Throughout his 80-year life, John Arbuckle never complained and was seldom sufficiently annoyed to raise his voice.

Recently, after not feeling well and insisting to his family that he was fine, he made an appointment for a medical check-up and drove himself to the hospital. He made it to the entrance before collapsing.

There, having been diagnosed with both leukaemia and pneumonia, he died three days later.

That was his way. He did not seek the limelight, often appearing diffident and shy, and yet he had a remarkably successful life and, if he had wanted to, he had plenty to shout about.

As a farmer, he was one of the first to see his raspberries make it onto the shelves of the top supermarkets. This was long before the soft fruit industry was transformed by polytunnels and, in John’s day, the weather and the exacting standards from the buyers were challenging to say the least.

His success with this enterprise was down to his attention to detail and the ability to quietly deal with buyers from major multiple retailers out to make their name in dealing with farmers.

John also grew seed potatoes on his farm in North-east Fife and again it was his ability to quietly meet the requirements of a demanding market that marked him out.

His lifetime interest in potatoes may not have been surprising. His father had been vice-chairman of the Potato Marketing Board and his own first steps in the industry were taken as a 15-year-old schoolboy in Cupar where varieties and diseases had to be identified prior to roguing the crop for purity.

Two years later, he won first prize as a student on the Scottish potato crop inspection course – a feat repeated some 40 years later after he had retired from active farming.

Inevitably, he was drawn into potato politics and served as chair of the potato committee of NFU Scotland and latterly as a member of the Scottish Seed Potato Development Council. A colleague on this committee said that John did not say much, but when he did people listened!

His service on these committees saw him elected as an honorary vice-president of NFUS. In his retirement, he co-authored a history of the NFU which was published in 2012 to celebrate 100 years of the union.

More recently, with brother Andrew, he compiled 'Farming is a Funny Business' aimed at raising funds for RSABI. Such was the success of this compilation that it had been followed by another two books; the most recent one being 'Farming is Still a Funny Business'. The rural charity’s funds have benefitted by more than £70,000 from these efforts.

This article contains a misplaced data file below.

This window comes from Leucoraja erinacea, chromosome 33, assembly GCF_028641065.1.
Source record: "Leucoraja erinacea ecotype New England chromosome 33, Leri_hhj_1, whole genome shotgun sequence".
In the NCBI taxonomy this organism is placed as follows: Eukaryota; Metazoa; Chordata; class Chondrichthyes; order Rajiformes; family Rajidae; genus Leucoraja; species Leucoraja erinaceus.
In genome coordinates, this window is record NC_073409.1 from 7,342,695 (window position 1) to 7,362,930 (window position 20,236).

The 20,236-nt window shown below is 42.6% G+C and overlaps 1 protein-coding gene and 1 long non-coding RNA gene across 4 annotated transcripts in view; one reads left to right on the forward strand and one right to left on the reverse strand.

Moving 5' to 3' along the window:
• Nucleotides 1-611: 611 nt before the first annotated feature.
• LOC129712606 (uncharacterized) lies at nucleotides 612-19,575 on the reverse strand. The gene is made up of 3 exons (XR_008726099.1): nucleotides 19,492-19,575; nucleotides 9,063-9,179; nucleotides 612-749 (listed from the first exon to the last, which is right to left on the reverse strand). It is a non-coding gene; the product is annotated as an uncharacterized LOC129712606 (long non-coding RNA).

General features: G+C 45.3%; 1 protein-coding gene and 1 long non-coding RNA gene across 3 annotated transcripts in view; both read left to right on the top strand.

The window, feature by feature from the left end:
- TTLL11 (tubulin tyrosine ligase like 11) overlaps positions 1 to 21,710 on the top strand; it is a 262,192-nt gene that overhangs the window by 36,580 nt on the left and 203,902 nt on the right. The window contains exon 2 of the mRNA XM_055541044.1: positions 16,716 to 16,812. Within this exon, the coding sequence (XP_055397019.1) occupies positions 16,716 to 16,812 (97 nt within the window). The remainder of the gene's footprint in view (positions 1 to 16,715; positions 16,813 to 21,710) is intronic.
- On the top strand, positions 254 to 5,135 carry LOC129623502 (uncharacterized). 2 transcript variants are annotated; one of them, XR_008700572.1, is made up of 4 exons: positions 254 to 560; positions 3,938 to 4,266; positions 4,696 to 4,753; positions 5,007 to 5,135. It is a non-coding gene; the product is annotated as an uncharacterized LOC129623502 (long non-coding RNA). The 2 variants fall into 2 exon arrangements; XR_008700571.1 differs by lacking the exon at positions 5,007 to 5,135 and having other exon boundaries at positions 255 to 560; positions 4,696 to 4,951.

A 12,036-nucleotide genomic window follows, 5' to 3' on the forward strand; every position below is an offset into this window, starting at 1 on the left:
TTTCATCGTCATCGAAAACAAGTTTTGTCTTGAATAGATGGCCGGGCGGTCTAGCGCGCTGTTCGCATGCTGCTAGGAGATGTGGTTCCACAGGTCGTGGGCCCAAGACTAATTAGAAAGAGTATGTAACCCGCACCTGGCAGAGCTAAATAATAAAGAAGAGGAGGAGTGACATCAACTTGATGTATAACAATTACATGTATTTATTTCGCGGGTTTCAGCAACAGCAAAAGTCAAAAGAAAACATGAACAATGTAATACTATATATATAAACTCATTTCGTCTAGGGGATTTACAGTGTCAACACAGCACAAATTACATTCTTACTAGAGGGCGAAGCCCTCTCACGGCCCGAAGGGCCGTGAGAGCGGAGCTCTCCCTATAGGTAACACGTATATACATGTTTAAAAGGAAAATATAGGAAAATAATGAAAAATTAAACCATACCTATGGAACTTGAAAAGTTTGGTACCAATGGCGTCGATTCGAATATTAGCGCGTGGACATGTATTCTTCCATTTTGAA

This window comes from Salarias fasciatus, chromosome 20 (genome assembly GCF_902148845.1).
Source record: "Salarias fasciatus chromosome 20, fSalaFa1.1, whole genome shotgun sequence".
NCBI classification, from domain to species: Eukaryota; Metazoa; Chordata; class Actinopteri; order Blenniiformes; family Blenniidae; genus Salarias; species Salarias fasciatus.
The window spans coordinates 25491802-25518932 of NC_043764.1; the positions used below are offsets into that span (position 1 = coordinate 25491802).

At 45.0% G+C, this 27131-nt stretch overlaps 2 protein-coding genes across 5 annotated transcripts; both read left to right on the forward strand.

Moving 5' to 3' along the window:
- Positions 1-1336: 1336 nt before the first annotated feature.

Unusually for a farmer, he carried his love of growing plants into his garden where friends and neighbours came to admire his meticulously tidy flower and vegetable plots. His neighbours in the hamlet of Giffordtown also benefitted from his efforts as the informal village bartering system saw him trade fruit and vegetables in exchange for other items such as eggs.

He was community-minded, serving as chair on the community council in the area where he farmed and then as secretary in the part of Fife to which he and his wife, Jean, moved after giving up the farm tenancy.

Jean, the daughter of a farmer from Angus, died three years ago. John and she always enjoyed the company of their two sons, John and Niall and daughter, Irene, and their partners as well as five grandchildren. Family proved a great support to John after her death.

As a young farmer, John chaired Bell Baxter Agricultural Discussion Society when it scooped up the prestigious Allan Howie award presented to the club in Scotland showing most ambition.

His two main recreations outwith farming were marked by his dedication and long service. He curled all his adult life for Abdie club and five years ago was awarded the Royal Caledonian Curling Club medal for completing 50 years on the ice.

Despite the widespread popularity of the sport, remarkably few curlers achieve this milestone, but he was a social curler, enjoying the camaraderie as much as the competition.

Although never playing rugby after his school days, he was also a long-term supporter of Howe of Fife RFC. He was not a member of the ‘blazer brigade’ but could be seen regularly on the touchlines – not shouting, as he was not a ‘shouty’ person.

There was one exception. This occurred when two of his assorted raspberry pickers decided to have a fight using John’s carefully nurtured raspberries as artillery. Though seldom used, he could and did raise his voice when needed – and he did so that day!